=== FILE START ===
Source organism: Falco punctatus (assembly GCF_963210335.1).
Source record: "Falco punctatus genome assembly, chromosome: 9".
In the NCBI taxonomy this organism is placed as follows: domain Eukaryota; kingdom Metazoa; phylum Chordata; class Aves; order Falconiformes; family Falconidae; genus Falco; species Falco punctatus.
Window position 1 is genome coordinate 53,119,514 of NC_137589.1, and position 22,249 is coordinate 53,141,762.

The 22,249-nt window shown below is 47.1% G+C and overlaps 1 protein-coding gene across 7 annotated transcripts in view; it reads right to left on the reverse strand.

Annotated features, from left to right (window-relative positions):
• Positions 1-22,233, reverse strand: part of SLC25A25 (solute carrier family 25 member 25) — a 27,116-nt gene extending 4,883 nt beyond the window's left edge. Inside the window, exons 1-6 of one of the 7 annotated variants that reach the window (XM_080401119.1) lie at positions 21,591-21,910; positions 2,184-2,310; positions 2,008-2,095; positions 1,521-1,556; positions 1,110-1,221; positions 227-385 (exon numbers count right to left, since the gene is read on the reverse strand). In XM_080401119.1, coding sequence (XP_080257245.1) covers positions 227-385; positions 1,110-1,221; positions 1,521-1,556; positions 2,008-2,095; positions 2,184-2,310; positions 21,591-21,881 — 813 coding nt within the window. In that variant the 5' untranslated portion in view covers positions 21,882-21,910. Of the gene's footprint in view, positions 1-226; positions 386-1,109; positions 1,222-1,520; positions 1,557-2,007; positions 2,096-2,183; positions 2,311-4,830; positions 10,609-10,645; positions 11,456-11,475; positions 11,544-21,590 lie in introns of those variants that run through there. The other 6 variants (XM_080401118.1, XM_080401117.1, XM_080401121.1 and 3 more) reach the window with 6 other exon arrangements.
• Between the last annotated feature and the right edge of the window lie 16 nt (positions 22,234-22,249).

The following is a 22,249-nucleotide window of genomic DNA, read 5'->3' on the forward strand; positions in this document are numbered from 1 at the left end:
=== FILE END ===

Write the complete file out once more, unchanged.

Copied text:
Source organism: Falco punctatus (assembly GCF_963210335.1).
Source record: "Falco punctatus genome assembly, chromosome: 9".
In the NCBI taxonomy this organism is placed as follows: domain Eukaryota; kingdom Metazoa; phylum Chordata; class Aves; order Falconiformes; family Falconidae; genus Falco; species Falco punctatus.
Window position 1 is genome coordinate 53,119,514 of NC_137589.1, and position 22,249 is coordinate 53,141,762.

The 22,249-nt window shown below is 47.1% G+C and overlaps 1 protein-coding gene across 7 annotated transcripts in view; it reads right to left on the reverse strand.

Annotated features, from left to right (window-relative positions):
• Positions 1-22,233, reverse strand: part of SLC25A25 (solute carrier family 25 member 25) — a 27,116-nt gene extending 4,883 nt beyond the window's left edge. Inside the window, exons 1-6 of one of the 7 annotated variants that reach the window (XM_080401119.1) lie at positions 21,591-21,910; positions 2,184-2,310; positions 2,008-2,095; positions 1,521-1,556; positions 1,110-1,221; positions 227-385 (exon numbers count right to left, since the gene is read on the reverse strand). In XM_080401119.1, coding sequence (XP_080257245.1) covers positions 227-385; positions 1,110-1,221; positions 1,521-1,556; positions 2,008-2,095; positions 2,184-2,310; positions 21,591-21,881 — 813 coding nt within the window. In that variant the 5' untranslated portion in view covers positions 21,882-21,910. Of the gene's footprint in view, positions 1-226; positions 386-1,109; positions 1,222-1,520; positions 1,557-2,007; positions 2,096-2,183; positions 2,311-4,830; positions 10,609-10,645; positions 11,456-11,475; positions 11,544-21,590 lie in introns of those variants that run through there. The other 6 variants (XM_080401118.1, XM_080401117.1, XM_080401121.1 and 3 more) reach the window with 6 other exon arrangements.
• Between the last annotated feature and the right edge of the window lie 16 nt (positions 22,234-22,249).

The following is a 22,249-nucleotide window of genomic DNA, read 5'->3' on the forward strand; positions in this document are numbered from 1 at the left end: